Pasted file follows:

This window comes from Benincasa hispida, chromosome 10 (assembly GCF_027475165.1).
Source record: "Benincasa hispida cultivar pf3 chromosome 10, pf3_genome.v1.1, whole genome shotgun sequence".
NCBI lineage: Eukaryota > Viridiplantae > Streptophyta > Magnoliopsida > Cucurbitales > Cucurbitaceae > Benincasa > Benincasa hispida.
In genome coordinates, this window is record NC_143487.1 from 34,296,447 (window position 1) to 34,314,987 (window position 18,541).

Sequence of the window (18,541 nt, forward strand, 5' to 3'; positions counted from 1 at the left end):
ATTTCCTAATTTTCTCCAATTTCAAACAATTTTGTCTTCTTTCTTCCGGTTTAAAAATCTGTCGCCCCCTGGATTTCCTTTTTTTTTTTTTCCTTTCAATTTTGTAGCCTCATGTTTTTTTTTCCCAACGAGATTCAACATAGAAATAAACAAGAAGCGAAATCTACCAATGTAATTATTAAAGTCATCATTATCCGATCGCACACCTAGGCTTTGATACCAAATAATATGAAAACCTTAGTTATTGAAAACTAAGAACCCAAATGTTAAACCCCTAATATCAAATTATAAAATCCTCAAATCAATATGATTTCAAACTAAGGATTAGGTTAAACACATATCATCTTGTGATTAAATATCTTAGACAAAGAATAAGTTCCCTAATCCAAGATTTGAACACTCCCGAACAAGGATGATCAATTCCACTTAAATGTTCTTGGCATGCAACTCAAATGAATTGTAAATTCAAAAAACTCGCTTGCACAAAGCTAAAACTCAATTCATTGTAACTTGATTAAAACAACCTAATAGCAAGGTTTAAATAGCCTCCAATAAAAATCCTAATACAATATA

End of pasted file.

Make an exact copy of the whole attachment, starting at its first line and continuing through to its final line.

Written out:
This window comes from Benincasa hispida, chromosome 10 (assembly GCF_027475165.1).
Source record: "Benincasa hispida cultivar pf3 chromosome 10, pf3_genome.v1.1, whole genome shotgun sequence".
NCBI lineage: Eukaryota > Viridiplantae > Streptophyta > Magnoliopsida > Cucurbitales > Cucurbitaceae > Benincasa > Benincasa hispida.
In genome coordinates, this window is record NC_143487.1 from 34,296,447 (window position 1) to 34,314,987 (window position 18,541).

Sequence of the window (18,541 nt, forward strand, 5' to 3'; positions counted from 1 at the left end):
ATTTCCTAATTTTCTCCAATTTCAAACAATTTTGTCTTCTTTCTTCCGGTTTAAAAATCTGTCGCCCCCTGGATTTCCTTTTTTTTTTTTTCCTTTCAATTTTGTAGCCTCATGTTTTTTTTTCCCAACGAGATTCAACATAGAAATAAACAAGAAGCGAAATCTACCAATGTAATTATTAAAGTCATCATTATCCGATCGCACACCTAGGCTTTGATACCAAATAATATGAAAACCTTAGTTATTGAAAACTAAGAACCCAAATGTTAAACCCCTAATATCAAATTATAAAATCCTCAAATCAATATGATTTCAAACTAAGGATTAGGTTAAACACATATCATCTTGTGATTAAATATCTTAGACAAAGAATAAGTTCCCTAATCCAAGATTTGAACACTCCCGAACAAGGATGATCAATTCCACTTAAATGTTCTTGGCATGCAACTCAAATGAATTGTAAATTCAAAAAACTCGCTTGCACAAAGCTAAAACTCAATTCATTGTAACTTGATTAAAACAACCTAATAGCAAGGTTTAAATAGCCTCCAATAAAAATCCTAATACAATATA